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If Trump really wants to boost US trade, here's what he needs to do first

  • Improving trade balances with countries like China and Mexico, and regaining control of illegal migration are two of the Trump administration's central policy objectives.
  • What is not often realized is that opening the border to legal migration and simultaneously strengthening U.S. legal immigration policy can help the U.S. improve its trade accounts.
  • Fix immigration and trade will fix itself.
President Donald Trump stops to talk to reporters as he walks from the Oval Office and across the South Lawn to board Marine One at the White House in Washington, DC on Wednesday, Sept 27, 2017.
Jabin Botsford | The Washington Post | Getty Images
President Donald Trump stops to talk to reporters as he walks from the Oval Office and across the South Lawn to board Marine One at the White House in Washington, DC on Wednesday, Sept 27, 2017.

A key economic focus of the Trump administration has been renegotiating trade agreements like NAFTA that are perceived as disadvantageous to the U.S. There is always room to improve and update these agreements, due to globalization and technological trends as well as structural changes to the economy.

However, by eventually shifting to a more open immigration framework the U.S. can kill two birds with one stone: it can start to address its undocumented immigration problem, and improve the competitiveness of U.S. trade. While the current policy debate in Washington seems to be moving in the opposite direction, this route is worth considering for the long term as part of broader immigration reform.

Two of the administration's central policy objectives are to improve trade balances with countries like China and Mexico, and to regain control of illegal migration. What is not often realized is that opening the border to legal migration and simultaneously strengthening U.S. legal immigration policy can help the U.S. improve its trade accounts. The reason is that restrictions on international labor flows can push trade and jobs out of the U.S. as they increase production costs and reduce the international competitiveness of U.S. exports.

Immigrants at the high end of the skill spectrum, foreign-born scientists and entrepreneurs, have historically been instrumental in the maintenance of American strengths such as technological edge, which has resulted in trillions of dollars of technology revenues overseas for U.S. companies. Overly restricting inflows of this talent pool works against the U.S.'s comparative advantages. Visas for highly skilled workers, such as H1-B, should be significantly increased above current caps and their maximum renewability extended beyond the current seven years.

"By shifting to a more open immigration framework the U.S. can start to address its undocumented immigration problem and improve the competitiveness of U.S. trade."

Lower-skilled workers also make America more competitive by providing lower cost production in services and manufacturing. They also contribute to make the U.S. labor force one of the youngest and most dynamic in the developed world. But they should not remain in the shadows of illegality.

Rather than pursue the deportation of up to 11 million undocumented workers (most of them employed), with the implied economic, social and political disruption, their employers should have the option of applying for a temporary worker's visa. These visas could be renewed every six or 12 months upon evidence of current or offered employment.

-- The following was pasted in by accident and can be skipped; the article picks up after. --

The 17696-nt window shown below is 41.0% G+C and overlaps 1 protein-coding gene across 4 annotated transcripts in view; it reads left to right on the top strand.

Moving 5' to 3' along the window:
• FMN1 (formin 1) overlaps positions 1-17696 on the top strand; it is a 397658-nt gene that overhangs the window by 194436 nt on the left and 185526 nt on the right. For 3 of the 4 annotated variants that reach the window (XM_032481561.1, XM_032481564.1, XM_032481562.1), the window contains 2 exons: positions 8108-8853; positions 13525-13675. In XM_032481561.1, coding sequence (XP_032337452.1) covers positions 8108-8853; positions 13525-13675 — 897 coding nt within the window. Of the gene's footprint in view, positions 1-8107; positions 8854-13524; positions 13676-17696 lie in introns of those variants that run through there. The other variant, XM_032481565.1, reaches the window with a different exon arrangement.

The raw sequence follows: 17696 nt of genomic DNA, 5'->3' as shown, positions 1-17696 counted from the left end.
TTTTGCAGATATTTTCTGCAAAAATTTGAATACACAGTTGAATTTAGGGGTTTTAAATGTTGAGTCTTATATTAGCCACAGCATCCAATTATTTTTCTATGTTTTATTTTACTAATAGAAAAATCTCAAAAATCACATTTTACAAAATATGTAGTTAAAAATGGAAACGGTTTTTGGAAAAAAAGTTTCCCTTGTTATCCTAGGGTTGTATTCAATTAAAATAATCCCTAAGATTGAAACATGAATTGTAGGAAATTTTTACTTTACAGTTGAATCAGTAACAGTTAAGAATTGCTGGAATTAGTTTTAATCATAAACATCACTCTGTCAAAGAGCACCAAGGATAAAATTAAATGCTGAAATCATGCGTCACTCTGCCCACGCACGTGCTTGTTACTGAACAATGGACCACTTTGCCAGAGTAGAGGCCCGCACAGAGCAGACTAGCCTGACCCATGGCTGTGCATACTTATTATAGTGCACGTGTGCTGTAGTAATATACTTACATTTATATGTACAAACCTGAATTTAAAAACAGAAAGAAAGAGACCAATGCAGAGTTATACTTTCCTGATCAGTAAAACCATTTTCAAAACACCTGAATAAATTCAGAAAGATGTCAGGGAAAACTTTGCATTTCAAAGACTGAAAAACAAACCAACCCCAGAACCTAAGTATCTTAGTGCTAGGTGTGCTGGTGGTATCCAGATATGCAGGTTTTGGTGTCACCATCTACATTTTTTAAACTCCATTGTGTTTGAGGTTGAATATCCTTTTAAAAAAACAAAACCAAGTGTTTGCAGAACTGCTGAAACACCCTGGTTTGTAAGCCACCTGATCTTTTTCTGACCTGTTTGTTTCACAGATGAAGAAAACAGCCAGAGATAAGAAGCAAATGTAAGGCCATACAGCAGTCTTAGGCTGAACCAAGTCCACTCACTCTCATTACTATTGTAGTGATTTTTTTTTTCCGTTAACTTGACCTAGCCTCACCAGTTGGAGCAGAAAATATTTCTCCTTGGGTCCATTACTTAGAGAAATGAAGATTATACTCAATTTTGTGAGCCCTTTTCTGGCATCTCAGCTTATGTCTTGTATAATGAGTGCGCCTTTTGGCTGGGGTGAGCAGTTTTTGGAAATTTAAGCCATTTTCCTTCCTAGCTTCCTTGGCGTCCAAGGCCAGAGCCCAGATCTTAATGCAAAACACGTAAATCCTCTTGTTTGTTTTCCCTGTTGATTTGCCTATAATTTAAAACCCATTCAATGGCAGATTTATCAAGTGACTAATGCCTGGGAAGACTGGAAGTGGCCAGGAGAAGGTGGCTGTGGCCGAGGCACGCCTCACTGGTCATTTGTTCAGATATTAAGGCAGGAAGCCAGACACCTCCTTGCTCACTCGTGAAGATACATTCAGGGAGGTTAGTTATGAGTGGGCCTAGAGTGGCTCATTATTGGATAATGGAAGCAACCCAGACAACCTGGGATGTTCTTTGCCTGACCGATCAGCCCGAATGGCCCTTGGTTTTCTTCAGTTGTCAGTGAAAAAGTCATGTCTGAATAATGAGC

To avoid the moral hazard of rewarding those who have broken immigration laws in the past, these visa program should not lead to permanent residence or citizenship. These statuses should be obtained through current or more stringent channels.

A temporary visa program has many benefits. It improves working conditions for the workers as employers can no longer pay lower wages due to a worker's illegal status. It also helps level the playing field for workers who are American citizens or permanent residents and allows authorities to monitor the whereabouts of these individuals and collect income taxes for the U.S. Treasury.

There is some precedent for the above. The U.S. had a temporary workers scheme from 1942 to 1964 under the so-called Bracero Program, which mostly focused on seasonal agricultural workers. At its peak in 1956 the program issued permits for 445,000 workers.

One criticism of the Bracero program was that many temporary workers overstayed their visas and disappeared among the U.S. population. A temporary visa program today should be large enough to attract the majority of undocumented workers and provide enough incentives to entice them to stay in the program rather than work illegally. Examples include the ability for workers to travel back and forth between the U.S. and their country of origin. Furthermore, today's technology allows for much more efficient management of data than was available 50 years ago, thus allowing better tracking and monitoring of workers' legal and immigration status.

Ultimately, controlled immigration will improve America's international competitiveness - which over time should also improve its trade balance. Rather than close its doors, the U.S. should take advantage of its preferred status among some of the most dynamic workers and entrepreneurs from around the world. Fix immigration and trade will fix itself.

Commentary by Jorge Mariscal, the emerging markets chief investment officer at UBS Wealth Management, which oversees $1 trillion in invested assets. Follow UBS on Twitter @UBS.

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